In this non-fiction book, part memoir part historic, Shizue Tomoda is working for a United Nations specialized agency. She is assigned to Colombo, Sri Lanka as the director of the International Labour Organization (ILO) for three years beginning late December 1997. Arriving on Christmas Eve, the next day she hears what appears to be an attack with rifle fire not far from her hotel, unnerving at the best of times but particularly in a country with ongoing attacks. However, this time it was fire crackers. She will be living in Colombo through some of the most high-profile assassinations. Indeed, during her stint in Sri Lanka, the assassination of a political leader by suicide bombers will take place very near her home. While she is still in Sri Lanka, a major turning point in the war happens, the fall of Elephant Pass to the LTTE.* She begins the book with a brief history of this civil war-torn country. The early part of "Posted in Colombo" reads somewhat like a text book, but becomes much less formal as it goes along.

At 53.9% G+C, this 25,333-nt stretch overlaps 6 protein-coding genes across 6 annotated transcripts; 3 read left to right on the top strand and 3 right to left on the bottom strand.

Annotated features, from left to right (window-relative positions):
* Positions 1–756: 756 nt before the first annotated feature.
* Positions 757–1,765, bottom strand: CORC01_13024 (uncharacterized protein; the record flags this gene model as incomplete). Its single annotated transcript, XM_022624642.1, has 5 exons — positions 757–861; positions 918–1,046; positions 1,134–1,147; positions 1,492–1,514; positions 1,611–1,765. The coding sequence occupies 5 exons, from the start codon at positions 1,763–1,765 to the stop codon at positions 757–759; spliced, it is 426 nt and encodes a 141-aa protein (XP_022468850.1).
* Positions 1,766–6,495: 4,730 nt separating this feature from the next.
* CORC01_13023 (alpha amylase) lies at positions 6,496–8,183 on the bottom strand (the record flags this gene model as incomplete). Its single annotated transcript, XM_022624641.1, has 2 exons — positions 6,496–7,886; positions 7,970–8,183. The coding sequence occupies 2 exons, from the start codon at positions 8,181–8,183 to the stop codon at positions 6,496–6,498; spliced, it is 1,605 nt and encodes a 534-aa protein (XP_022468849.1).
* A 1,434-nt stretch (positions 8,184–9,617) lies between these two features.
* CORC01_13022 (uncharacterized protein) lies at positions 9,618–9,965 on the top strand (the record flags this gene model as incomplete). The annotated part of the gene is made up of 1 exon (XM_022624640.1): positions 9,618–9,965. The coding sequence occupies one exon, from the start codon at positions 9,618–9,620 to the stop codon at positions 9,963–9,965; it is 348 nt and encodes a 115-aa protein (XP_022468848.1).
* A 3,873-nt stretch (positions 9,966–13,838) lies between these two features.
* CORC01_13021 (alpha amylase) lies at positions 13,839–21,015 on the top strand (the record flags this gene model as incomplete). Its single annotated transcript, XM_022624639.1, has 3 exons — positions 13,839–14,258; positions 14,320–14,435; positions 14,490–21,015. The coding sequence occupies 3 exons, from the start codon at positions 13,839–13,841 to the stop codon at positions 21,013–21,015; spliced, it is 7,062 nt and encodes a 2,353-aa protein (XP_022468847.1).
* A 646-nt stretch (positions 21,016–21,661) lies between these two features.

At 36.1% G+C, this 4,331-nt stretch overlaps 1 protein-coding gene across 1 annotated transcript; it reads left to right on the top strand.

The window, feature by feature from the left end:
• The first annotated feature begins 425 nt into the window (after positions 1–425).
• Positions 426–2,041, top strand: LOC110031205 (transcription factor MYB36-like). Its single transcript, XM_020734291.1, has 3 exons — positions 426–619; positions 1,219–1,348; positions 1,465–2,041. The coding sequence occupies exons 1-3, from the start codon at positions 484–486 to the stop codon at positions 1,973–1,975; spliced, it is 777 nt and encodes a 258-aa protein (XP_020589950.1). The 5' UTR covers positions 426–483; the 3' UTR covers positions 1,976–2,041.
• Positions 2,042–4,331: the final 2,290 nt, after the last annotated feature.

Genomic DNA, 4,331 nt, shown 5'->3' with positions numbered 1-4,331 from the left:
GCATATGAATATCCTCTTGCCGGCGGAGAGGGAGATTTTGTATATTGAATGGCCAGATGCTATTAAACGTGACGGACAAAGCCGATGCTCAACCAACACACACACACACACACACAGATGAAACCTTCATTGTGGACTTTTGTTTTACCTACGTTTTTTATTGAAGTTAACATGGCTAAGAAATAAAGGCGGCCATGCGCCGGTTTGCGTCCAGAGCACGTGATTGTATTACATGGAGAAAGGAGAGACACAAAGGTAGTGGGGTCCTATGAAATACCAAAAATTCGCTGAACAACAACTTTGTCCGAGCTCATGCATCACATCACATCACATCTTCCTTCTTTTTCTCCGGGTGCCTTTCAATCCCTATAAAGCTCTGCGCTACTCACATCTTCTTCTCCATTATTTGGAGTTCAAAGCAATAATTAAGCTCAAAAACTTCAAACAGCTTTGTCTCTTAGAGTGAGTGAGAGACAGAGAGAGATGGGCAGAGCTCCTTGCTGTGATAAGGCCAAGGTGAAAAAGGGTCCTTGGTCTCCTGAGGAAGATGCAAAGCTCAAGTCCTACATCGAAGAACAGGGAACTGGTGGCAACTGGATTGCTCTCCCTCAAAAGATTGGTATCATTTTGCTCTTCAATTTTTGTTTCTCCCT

One of the first things she must do is locate an apartment that will both allow her to have her two cats Taro and Tomi, and also be a safe home for them. Shizue had not had time to become familiar with the languages of Sri Lanka, Sinhalese and Tamil, which created a problem when hiring someone to do cooking, grocery shopping, and cleaning. The person she will be hiring must speak and understand English fairly well, be prepared at short notice for dinner guests and will also be responsible for taking care of the home when she is away on a project, as well as caring for the two cats. One of these cats, Taro, is a Norwegian Forest cat, and seems unusually aware and intelligent. With his very thick fur bred for northern winters, he will require air conditioning.